Saturday, May 12, 2007

Credit not due

Macleans (along with other media outlets) seems awfully eager to praise the U.S. for what's supposed to be a move in the right direction on border crossings. But it's worth noting that the position put forward as evidence is no change at all from the stance the U.S. has held for years - signalling that the push now is instead to get Canadians to be happy with what the U.S. has always been demanding, rather than for the U.S. to moderate its position at all.

From Macleans:
The United States may be backing down from its plan to require visitors to and from Canada to carry passports...

The U.S. ambassador to Ottawa made positive comments about an alternative proposal that relies on new security-enhanced drivers’ licenses instead.

Speaking in Winnipeg, Ambassador David Wilkins said that the Department of Homeland Security would consider accepting the new high-tech drivers’ licenses - pointing to a pilot project that has been approved for use of the secure licenses between the state of Washington and British Columbia.
The problem, of course, is that it's always been clear that some other form of ID might be accepted - with the only question being whether the U.S. would get its act together sufficiently to actually approve it. Remember this from early 2006:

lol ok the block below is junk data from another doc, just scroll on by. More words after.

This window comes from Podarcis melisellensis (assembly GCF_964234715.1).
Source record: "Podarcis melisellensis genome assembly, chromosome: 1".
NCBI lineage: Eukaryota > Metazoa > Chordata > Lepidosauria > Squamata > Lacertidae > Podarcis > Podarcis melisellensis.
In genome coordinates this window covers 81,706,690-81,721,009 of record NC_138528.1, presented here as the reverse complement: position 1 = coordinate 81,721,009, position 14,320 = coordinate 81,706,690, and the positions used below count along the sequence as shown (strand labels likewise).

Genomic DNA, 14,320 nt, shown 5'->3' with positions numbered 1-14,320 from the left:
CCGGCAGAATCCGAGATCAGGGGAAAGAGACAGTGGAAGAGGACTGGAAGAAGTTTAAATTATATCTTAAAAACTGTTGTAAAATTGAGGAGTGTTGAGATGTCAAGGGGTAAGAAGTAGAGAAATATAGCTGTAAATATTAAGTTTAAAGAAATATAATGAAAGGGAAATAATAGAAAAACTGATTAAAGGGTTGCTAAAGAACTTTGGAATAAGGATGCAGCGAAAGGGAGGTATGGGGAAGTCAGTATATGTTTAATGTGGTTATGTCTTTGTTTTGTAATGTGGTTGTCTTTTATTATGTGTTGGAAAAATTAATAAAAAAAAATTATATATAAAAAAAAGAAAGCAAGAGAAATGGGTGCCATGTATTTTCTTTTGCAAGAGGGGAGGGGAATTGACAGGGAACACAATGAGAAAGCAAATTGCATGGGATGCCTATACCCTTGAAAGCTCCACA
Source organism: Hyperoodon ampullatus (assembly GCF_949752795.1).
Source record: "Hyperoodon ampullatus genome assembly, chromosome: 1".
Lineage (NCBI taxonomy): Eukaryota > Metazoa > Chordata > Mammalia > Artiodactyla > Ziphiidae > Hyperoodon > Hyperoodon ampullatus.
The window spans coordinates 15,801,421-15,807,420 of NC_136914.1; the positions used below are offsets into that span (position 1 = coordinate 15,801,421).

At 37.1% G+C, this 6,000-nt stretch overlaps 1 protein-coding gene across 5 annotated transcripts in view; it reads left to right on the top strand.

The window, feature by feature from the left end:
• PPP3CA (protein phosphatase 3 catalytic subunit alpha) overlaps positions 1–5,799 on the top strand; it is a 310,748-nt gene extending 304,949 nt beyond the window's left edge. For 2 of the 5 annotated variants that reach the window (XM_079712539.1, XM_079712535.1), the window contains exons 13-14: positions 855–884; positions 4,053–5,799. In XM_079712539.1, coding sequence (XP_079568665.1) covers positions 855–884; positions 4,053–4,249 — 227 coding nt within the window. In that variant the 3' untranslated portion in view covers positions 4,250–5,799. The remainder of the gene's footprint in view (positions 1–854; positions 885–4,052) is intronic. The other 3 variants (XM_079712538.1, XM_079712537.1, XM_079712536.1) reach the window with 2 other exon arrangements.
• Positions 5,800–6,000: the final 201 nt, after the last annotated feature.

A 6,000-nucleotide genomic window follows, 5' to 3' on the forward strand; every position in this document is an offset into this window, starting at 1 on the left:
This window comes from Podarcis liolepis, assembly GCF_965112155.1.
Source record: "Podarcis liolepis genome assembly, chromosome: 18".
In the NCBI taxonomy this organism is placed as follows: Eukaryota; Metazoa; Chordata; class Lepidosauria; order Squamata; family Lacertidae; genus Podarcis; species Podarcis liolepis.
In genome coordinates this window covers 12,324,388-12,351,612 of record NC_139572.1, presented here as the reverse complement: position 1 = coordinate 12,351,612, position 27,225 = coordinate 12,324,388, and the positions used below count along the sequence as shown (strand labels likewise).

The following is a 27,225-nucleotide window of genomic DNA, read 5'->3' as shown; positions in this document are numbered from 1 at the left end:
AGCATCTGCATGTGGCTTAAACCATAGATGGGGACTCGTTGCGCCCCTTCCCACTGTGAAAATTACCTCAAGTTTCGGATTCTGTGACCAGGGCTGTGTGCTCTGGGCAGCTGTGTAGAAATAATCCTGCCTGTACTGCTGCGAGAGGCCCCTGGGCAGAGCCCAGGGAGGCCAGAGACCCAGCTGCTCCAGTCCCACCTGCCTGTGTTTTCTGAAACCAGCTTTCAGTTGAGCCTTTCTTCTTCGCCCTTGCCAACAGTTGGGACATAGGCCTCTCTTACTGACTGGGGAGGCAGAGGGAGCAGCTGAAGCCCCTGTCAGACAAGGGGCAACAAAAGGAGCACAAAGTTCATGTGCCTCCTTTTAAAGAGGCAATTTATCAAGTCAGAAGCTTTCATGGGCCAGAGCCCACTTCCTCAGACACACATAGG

A simple identity card the size of a driver's licence could be sufficient to allow Canadians to travel in the United States, the U.S. ambassador said Wednesday...

"The Department of Homeland Security is given the jurisdiction or the authority to come up with that or equivalent secure documents," Wilkins said in an interview.

"They are working very hard; it's being discussed at every level.

"I am optimistic that there will be such an alternative document to the passport," he said.
As a result, there's no reason to think that Wilkins' position - or that of the Bush administration - has moved an inch from where it stood all along. All that's been brought forward is a signal that some of the documents which Canadian provinces were working on anyway will finally be considered. In addition, there's no indication of what precise requirements are even on the table, meaning that provinces whose forms of ID aren't among those mentioned so far still figure to face problems when the land-crossing deadline strikes.

Granted, there's some reason for hope in the other evidence mentioned in the article - namely a call from the House of Representatives for both an extension of the deadline, and a study of the merit in more stringent documentation requirements. But there's still little reason to think that DHS in particular or the Bush administration in general have moved past their plan to impose greater burdens on Canadians for their own political purposes...and no reason at all for Canada to act grateful at finally receiving word that its efforts to meet the burden are being considered.

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